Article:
Friday’s Child


Lord Sheringham (Sherry), a headstrong rake, needs to marry to attain control of his inheritance from the hands of the trustees, who he distrusts. To solve his problem he makes a proposal to his friend, Miss Isabella Milborne. However, when the lady refuses him, because they simply do not love each other, he is very angry. He is used to having his own way and so, in temper, decides he will propose to the next lady he meets. Rash and foolish as this is, it leads him to Miss Hero Wantage (aptly called Kitten), an orphan of good family, whom he has known for many years. She is being forced to either marry a curate or become a governess, and so Sherry proposes a marriage of convenience, which is where the fun and conflict begin. Hero is young and, although charming, is unsophisticated. She is naïve and foolish and behaves quite badly at times. The fault is not entirely hers, as she tends to look to him and his friends as examples. However, Sherry changes as he observes this. When Hero runs away, he finally understands just how much he really does love her.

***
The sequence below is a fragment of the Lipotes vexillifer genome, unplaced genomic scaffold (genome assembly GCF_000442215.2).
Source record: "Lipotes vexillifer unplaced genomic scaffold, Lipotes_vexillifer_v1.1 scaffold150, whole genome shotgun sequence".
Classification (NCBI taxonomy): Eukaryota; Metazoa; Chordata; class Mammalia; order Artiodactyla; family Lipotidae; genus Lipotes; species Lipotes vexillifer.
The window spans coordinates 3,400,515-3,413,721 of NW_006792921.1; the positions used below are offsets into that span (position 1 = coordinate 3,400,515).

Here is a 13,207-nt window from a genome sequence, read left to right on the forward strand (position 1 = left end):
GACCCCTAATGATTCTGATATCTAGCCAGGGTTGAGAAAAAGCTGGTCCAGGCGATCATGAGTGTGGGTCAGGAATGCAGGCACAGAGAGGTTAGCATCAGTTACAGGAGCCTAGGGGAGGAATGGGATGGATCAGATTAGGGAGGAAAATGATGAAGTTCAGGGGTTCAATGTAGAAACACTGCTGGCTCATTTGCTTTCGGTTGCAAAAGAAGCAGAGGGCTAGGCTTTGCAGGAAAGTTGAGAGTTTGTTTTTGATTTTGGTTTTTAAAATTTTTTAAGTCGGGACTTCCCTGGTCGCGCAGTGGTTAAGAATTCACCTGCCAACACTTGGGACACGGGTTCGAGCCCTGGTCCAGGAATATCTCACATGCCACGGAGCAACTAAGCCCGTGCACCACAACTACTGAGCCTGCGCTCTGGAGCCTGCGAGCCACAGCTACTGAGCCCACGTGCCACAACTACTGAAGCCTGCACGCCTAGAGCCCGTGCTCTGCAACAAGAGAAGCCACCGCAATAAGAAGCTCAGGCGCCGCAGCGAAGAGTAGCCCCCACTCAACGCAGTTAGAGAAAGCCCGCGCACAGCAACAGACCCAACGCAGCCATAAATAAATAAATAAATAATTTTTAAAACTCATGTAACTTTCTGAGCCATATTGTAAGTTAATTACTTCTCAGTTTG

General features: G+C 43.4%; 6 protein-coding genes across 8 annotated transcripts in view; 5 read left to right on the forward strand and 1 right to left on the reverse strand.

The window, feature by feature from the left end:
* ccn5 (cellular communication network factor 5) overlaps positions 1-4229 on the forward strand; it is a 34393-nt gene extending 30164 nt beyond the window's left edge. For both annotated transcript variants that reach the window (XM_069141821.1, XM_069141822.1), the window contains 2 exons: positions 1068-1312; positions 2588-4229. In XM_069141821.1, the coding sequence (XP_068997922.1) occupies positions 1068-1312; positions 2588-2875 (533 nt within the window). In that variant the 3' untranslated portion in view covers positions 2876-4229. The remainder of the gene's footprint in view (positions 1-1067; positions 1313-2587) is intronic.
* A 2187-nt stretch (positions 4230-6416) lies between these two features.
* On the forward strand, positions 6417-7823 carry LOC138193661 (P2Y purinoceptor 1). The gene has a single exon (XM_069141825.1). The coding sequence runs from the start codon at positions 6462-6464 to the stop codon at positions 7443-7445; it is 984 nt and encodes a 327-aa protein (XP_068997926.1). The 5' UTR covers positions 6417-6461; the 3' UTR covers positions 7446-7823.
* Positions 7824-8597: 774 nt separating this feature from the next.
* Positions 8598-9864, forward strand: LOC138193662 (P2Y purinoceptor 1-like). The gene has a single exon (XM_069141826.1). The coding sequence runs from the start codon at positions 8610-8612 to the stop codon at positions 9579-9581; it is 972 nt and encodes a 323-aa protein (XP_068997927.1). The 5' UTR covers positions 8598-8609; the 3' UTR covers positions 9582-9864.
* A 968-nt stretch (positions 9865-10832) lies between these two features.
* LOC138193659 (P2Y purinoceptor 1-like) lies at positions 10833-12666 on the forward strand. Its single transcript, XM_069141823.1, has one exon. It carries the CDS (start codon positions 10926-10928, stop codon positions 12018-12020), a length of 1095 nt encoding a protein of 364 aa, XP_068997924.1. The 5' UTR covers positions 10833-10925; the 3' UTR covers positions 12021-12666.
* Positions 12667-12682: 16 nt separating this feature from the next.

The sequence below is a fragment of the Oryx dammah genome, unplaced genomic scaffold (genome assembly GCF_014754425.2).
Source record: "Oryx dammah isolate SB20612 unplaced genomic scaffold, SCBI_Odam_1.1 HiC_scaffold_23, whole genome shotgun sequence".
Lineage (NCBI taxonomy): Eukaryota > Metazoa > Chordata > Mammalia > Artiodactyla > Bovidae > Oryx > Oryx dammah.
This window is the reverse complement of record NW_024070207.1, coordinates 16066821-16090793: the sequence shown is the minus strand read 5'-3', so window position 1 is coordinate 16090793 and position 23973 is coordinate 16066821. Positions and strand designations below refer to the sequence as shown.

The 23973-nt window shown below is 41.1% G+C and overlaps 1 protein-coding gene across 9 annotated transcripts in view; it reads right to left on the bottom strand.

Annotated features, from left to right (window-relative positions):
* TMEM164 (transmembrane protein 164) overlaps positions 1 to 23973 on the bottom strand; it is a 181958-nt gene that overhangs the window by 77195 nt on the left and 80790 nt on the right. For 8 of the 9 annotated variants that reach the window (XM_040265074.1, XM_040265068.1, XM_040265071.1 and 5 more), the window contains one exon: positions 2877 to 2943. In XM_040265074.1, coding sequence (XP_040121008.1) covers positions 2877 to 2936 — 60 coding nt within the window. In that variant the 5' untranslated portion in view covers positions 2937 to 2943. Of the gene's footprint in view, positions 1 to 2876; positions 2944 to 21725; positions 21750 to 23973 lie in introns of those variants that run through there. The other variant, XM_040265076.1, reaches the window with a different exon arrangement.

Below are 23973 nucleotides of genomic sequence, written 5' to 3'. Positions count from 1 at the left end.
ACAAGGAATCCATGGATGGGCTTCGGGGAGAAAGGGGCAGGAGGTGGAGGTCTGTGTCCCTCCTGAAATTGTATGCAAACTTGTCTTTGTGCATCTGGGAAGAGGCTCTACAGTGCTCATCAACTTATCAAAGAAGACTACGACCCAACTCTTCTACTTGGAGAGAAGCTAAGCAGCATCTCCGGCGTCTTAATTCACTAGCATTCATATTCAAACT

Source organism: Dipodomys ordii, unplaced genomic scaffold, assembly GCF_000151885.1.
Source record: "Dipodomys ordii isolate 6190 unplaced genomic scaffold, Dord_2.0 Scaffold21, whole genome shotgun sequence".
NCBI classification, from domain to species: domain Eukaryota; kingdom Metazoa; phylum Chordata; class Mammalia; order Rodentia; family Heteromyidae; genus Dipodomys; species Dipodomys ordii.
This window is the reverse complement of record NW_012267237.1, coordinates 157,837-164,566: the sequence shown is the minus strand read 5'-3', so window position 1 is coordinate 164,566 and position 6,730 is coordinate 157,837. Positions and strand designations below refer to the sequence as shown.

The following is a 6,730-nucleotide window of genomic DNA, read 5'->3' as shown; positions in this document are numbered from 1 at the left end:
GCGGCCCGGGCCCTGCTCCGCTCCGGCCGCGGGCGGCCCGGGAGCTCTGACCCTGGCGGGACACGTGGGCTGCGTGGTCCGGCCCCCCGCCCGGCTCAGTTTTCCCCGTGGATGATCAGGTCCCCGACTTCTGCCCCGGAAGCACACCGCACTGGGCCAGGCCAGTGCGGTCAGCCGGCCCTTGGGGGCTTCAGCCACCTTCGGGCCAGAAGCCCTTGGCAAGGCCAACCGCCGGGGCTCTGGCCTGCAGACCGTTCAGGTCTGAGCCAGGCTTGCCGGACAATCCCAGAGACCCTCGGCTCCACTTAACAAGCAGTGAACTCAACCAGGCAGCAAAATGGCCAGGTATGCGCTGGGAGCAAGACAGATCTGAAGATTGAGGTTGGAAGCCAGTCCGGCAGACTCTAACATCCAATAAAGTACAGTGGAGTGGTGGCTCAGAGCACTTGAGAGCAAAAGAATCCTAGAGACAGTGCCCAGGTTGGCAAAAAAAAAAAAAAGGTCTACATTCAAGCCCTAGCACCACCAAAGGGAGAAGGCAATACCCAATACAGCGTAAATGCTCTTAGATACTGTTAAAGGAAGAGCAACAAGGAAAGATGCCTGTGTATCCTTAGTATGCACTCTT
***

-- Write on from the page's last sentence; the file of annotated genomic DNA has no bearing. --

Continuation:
Georgette Heyer’s unique style and her vast knowledge of the Regency period are elegantly displayed in this novel. It is said to be her favourite, and I can see why. From the first page the dialogue is witty and fast-paced. The author’s incredible eye for detail creates a colourful world in which the characters play out this intricate romp. Hero stumbles into a number of scrapes that she is rescued from until love, ultimately, wins the day. Friday’s Child is a captivating read into Heyer’s world of the Regency ton.

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(UK) £7.99

(UK) 9780099585596




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